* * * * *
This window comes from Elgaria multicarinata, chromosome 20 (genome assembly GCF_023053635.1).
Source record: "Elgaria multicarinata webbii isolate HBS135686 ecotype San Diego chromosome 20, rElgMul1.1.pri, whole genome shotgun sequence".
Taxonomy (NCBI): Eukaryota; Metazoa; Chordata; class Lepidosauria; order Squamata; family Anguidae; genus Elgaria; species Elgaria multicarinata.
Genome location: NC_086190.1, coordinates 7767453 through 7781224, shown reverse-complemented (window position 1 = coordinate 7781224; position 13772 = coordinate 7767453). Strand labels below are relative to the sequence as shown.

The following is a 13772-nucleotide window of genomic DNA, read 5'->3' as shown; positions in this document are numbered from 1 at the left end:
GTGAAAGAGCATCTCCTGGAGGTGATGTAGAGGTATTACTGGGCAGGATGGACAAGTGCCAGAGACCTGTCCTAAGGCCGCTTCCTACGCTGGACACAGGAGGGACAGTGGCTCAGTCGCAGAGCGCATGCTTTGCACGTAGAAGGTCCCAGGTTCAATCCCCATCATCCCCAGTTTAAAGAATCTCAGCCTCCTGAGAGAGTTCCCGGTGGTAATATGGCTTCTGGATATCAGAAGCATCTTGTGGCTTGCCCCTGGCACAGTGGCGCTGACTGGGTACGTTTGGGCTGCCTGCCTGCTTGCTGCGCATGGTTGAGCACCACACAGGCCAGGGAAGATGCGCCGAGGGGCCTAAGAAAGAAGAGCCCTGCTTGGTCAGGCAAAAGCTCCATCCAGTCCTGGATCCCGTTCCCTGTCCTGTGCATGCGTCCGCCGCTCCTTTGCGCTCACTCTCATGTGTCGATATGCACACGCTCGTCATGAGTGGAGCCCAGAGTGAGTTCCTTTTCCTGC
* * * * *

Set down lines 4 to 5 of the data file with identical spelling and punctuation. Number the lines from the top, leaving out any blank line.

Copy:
Genome location: NC_086190.1, coordinates 7767453 through 7781224, shown reverse-complemented (window position 1 = coordinate 7781224; position 13772 = coordinate 7767453). Strand labels below are relative to the sequence as shown.

The following is a 13772-nucleotide window of genomic DNA, read 5'->3' as shown; positions in this document are numbered from 1 at the left end: